Also known as the Victoria Sandwich cake, is one of the most famous and staple cakes to be known to any respectable cake enthusiast in Britain. You simply could get a more British cake, it was even named after Queen Victoria herself. The sponge first came to the scene in the 19th century for its afternoon tea. Where the country’s elites had sophisticated conversations and had a series of delicate finger foods and thick slabs of cake. This is definitely a classic that won’t be going anywhere for centuries to come.
No, this is not the same as a cinnamon roll from the Scandinavian regions, this is a Chelsea bun, made in the 18th century in the Chelsea Bun House in London. This was genuinely a place where you could buy buns. It was most famous for its Chelsea buns and its hot cross buns in easter. It was made of cinnamon, lemon peel, allspice, and aromatic spices which are covered in a light sugar icing that is different from the cinnamon roll as they have a thick slathering of cream cheese icing on them.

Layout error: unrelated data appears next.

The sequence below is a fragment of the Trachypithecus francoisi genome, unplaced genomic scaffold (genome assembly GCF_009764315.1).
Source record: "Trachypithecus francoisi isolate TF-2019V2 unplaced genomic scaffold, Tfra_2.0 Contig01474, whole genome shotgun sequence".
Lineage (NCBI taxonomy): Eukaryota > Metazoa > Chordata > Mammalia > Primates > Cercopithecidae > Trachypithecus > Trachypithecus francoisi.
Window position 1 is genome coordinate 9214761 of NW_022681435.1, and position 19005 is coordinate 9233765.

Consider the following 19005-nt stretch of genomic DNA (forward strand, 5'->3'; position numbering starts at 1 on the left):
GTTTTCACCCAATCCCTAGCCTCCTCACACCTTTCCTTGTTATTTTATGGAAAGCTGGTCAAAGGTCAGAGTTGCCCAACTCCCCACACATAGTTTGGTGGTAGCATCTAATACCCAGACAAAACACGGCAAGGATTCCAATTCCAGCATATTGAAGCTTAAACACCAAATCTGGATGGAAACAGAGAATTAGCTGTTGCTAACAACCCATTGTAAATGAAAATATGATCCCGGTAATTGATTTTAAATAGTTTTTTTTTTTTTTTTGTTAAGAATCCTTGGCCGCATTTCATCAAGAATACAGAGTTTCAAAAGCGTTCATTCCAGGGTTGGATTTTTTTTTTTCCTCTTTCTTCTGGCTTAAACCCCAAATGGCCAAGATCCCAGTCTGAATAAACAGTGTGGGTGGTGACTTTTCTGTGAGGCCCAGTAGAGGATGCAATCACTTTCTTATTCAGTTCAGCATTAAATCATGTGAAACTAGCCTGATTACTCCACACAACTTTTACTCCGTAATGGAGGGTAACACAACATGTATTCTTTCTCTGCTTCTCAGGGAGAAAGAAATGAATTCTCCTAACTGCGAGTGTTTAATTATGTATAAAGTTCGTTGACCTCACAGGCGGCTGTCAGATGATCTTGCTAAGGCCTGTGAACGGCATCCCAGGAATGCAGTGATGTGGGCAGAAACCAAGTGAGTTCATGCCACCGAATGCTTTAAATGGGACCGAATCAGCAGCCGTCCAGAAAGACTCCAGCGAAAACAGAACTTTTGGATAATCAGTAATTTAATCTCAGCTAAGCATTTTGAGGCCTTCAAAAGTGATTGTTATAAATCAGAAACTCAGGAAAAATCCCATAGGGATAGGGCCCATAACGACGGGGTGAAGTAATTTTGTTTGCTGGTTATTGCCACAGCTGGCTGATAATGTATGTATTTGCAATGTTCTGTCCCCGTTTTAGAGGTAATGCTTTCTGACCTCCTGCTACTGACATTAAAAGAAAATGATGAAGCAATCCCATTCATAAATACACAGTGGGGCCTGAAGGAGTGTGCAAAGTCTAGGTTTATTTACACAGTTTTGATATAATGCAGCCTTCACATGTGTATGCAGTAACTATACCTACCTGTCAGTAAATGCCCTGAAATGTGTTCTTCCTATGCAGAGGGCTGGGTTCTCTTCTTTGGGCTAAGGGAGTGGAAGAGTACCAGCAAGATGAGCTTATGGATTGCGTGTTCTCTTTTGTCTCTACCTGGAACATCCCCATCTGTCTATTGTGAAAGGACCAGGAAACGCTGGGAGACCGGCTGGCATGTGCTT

Although the Madeira cake doesn’t sound British, it actually is. It was first named after the island of Madeira in Portugal where they made delicious dessert wines which the cake was designed to accompany. Although we Brits love a stiff drink after work and sometimes even brunch, we don’t want to be drinking wine all day so we adopted the methods behind it. Eliza Acton created a book in 1845 that resembled this delicious treat, which then became part of British culture.
I know we said top 10 British cakes but this is another staple piece for the afternoon tea combination. This Scottish biscuit first came to life in 1736 where it made an appearance in one of Britain’s oldest and most famous cookery and pastry books from Mrs. McLintock. It was loved by Mary Queen of Scots and was eaten by the dozen throughout Scotland.